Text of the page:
The other thing that I absolutely love is hand-written journal [I know, old school] called Q&A a day. This is a three year journal that asks you a question each day. You go through the book three times [three years] and you get to reflect back on your past answers. Some answers end up being exactly the same while others are way off.  This journal is something I have full on stuck to! I am 1.5 years in, and I absolutely love reading my past answers and realizing sometimes how much can change in one full year.  For anyone that loves to journal, I highly suggest it, and for anyone who likes the idea of journaling but doesn't have much time commitment to do so, I suggest it as well. It's only 1 question a day and you can write as much or as little as you want!

To me, expressing my feelings via writing is really helpful. I know everyone is different, but there is something about the creation of a paragraph, phrase, quote, story, that really makes me happy.


Wednesday, May 11, 2016

Diabetes Blog Week

Next week I will be participating in the 7th Annual Diabetes Blog Week and I am really excited to be a part of something so cool!  I have been blogging since 2009, just a few days after my diagnosis with type 1 diabetes. I love when people in the diabetes community create something that brings us all together and because I love blogging, Diabetes Blog Week is something I fully support. I look forward to reading all the other posts, although there are a ton of people participating so it may be a Diabetes Blog Month.

Looking forward to sharing all of my thoughts on each daily topic!


Tuesday, May 10, 2016

Easy Or Not

Those that are newly diagnosed often ask "Does it get easier?" and that is a tough question to answer. When I was first diagnosed I was thrown into a world that I knew nothing about.  I went from eating carelessly to counting carbohydrates, something I had never even looked for or cared about.  Now I can't imagine not caring about carbohydrates.   I remember going into the pharmacy after discharge and ordering a whole slew of prescriptions. The pharmacist tested me as he handed me my new things, asking me what each one was.

"A meter? test strips? ketone strips? insulin?"

 Upon returning home, I began measuring out my food. I remember counting out 44 frozen french fries and putting them out on the tray and filling my glass up 'until it hit the red mark' so that I knew how much milk I was drinking. It was pretty tedious, and time consuming and while that does make for great carbohydrate counting, for me those nit-picky-first-diagnosed habits gradually changed into more time saving ones.  

So yes, managing diabetes in some ways becomes easier. I say that in the most lightest way because there are moments [sometimes days, months ... ] that diabetes is not easier than it was when I was diagnosed. There are times when I will readily admit I have no idea what I am doing and throw in the towel or meter in this case.  But, like anything, over time diabetes becomes apart of us whether we invite in welcomely or not. There are things in the beginning of diagnosis that will seem like a big deal, then months down the line seem like nothing.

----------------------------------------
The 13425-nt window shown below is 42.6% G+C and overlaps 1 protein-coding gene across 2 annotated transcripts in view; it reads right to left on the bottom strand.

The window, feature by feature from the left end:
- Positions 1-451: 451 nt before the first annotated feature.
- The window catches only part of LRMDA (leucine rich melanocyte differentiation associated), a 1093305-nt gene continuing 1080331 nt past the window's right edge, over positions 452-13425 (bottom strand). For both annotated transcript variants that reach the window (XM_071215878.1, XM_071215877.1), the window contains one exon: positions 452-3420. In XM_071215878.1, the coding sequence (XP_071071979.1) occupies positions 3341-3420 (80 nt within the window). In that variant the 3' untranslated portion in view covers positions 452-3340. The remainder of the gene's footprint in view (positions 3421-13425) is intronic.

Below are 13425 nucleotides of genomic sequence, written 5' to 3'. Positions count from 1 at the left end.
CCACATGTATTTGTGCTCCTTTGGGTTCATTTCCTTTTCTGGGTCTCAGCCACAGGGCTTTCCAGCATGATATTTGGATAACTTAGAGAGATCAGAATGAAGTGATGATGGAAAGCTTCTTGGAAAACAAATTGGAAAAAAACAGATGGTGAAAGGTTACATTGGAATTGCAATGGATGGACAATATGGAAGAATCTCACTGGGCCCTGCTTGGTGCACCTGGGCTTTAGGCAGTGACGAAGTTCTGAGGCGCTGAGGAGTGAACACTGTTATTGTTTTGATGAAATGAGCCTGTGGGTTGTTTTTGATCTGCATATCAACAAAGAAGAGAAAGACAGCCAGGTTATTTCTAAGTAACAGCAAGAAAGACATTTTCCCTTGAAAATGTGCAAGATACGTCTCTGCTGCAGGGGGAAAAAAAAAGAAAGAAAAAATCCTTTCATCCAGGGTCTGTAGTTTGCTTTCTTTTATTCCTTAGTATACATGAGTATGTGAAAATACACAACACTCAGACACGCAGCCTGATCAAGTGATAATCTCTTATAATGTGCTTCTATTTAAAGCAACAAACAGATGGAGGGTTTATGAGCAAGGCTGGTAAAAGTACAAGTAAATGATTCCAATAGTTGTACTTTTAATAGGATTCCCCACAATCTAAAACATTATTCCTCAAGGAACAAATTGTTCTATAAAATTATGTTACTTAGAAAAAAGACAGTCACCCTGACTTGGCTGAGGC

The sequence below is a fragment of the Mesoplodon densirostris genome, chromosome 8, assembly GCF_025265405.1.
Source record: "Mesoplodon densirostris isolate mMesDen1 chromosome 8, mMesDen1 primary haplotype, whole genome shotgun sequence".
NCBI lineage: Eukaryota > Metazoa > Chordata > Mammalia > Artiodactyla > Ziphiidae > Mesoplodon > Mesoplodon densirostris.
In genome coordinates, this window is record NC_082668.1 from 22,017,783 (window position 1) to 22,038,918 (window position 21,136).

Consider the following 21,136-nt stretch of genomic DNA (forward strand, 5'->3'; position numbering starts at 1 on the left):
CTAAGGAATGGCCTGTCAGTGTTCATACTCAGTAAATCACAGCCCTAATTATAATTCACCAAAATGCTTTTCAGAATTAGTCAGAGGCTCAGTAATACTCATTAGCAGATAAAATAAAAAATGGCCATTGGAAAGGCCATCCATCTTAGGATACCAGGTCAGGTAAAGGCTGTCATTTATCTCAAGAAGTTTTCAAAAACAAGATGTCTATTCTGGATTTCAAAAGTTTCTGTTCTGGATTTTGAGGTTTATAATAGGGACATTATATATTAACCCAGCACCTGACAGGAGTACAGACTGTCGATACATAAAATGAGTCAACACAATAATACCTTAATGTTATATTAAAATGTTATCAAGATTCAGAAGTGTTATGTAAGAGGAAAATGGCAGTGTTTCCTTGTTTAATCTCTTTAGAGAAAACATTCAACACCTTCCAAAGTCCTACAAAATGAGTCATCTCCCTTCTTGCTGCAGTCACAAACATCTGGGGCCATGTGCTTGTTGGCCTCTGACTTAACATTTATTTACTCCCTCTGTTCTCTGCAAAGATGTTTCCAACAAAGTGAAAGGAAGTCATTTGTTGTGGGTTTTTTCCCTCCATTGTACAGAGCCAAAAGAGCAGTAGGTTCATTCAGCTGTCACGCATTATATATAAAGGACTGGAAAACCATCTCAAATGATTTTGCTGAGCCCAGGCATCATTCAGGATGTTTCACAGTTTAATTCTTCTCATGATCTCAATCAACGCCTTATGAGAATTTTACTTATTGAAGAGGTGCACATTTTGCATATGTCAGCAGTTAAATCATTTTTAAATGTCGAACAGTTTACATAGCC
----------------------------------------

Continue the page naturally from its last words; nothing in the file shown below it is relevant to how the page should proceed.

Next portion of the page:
I will stand by the fact that talking to others with diabetes is a great way to make diabetes a bit easier. There is something about chatting with a group of people that know exactly how you feel.  It's the little things that make it seem easier or at least give you some quick inspiration to keep pushing forward.


Thursday, May 5, 2016


Sleeping with an insulin pump becomes second nature, but I often wonder if I didn't have a pump, would I get a better sleep?  Wait, not just a pump, if I didn't have diabetes would I get a better sleep? Yes 100%. Unfortunately, that isn't going to happen. I'll be sleeping with diabetes for awhile I am sure... but in the meantime, I want to write about what it is like to get a nights rest while living with type 1 diabetes.

When I was first diagnosed my friend Mitch who also has type 1 and a pump told me to just let the pump roll around with me in bed.  The first night I tried that, I tied myself up like a cowboy on a train track and decided that that was not for me.  So, I started clipping it to my pajamas and I would adjust it as I moved around in my sleep. At first, it was difficult to get used to having this hard small brick in my bed with me, that was attached to my stomach.  I would get it stuck and twisted, and would wake up with the marks on my body from where the pump was lodged in my sleep. But now, 6 years later, the insulin pump is like my third arm, something that I barely notice in my sleep.